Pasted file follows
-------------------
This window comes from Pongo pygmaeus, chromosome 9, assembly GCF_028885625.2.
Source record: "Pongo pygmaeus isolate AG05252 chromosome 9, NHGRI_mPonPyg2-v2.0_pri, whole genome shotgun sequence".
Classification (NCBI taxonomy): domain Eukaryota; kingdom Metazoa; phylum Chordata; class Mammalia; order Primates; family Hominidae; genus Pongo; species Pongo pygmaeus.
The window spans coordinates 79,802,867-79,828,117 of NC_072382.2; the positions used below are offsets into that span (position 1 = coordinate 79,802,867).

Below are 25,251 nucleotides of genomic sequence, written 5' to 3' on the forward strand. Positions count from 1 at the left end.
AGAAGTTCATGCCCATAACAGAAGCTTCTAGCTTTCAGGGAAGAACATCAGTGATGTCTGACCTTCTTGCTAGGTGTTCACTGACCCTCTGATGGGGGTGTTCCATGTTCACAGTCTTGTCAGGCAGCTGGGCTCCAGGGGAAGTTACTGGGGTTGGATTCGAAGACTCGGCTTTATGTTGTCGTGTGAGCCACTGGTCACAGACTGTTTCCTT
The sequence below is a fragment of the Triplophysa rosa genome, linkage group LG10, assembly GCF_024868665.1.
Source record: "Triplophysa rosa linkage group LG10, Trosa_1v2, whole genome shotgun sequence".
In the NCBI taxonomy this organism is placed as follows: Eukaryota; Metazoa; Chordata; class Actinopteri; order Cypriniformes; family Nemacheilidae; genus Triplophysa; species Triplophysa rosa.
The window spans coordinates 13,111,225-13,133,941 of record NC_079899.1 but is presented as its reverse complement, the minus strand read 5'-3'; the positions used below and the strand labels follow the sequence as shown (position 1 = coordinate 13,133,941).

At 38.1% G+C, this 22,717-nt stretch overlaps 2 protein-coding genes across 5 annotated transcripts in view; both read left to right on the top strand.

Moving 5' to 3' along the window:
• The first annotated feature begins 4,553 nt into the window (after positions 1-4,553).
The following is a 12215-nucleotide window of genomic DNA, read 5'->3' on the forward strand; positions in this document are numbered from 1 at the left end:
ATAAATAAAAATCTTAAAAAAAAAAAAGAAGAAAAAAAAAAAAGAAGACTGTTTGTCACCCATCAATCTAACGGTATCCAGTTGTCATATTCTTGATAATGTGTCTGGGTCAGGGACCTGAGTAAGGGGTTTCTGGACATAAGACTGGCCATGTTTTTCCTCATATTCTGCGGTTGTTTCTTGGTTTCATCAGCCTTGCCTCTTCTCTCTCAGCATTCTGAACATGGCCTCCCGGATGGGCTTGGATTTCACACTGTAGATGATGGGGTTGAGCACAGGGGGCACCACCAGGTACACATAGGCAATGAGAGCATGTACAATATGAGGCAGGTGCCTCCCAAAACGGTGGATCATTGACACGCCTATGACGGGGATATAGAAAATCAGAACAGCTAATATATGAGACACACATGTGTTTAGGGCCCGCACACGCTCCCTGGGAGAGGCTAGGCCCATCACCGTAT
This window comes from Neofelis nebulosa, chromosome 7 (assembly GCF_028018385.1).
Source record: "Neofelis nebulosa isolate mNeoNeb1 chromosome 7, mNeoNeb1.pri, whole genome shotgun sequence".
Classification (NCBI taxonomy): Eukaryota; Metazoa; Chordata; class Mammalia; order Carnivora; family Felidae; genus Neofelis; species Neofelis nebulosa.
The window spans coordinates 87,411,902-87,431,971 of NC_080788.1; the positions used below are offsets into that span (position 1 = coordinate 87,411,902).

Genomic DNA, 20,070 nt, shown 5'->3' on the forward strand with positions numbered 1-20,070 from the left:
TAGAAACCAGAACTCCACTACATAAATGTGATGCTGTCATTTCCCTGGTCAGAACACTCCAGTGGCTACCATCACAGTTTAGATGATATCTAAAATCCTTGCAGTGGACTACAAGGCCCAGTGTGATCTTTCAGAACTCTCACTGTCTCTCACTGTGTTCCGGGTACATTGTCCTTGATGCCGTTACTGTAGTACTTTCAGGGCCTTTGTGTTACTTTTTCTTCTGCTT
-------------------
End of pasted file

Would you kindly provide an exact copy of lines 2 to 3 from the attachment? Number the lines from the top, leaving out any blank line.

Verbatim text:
Source record: "Pongo pygmaeus isolate AG05252 chromosome 9, NHGRI_mPonPyg2-v2.0_pri, whole genome shotgun sequence".
Classification (NCBI taxonomy): domain Eukaryota; kingdom Metazoa; phylum Chordata; class Mammalia; order Primates; family Hominidae; genus Pongo; species Pongo pygmaeus.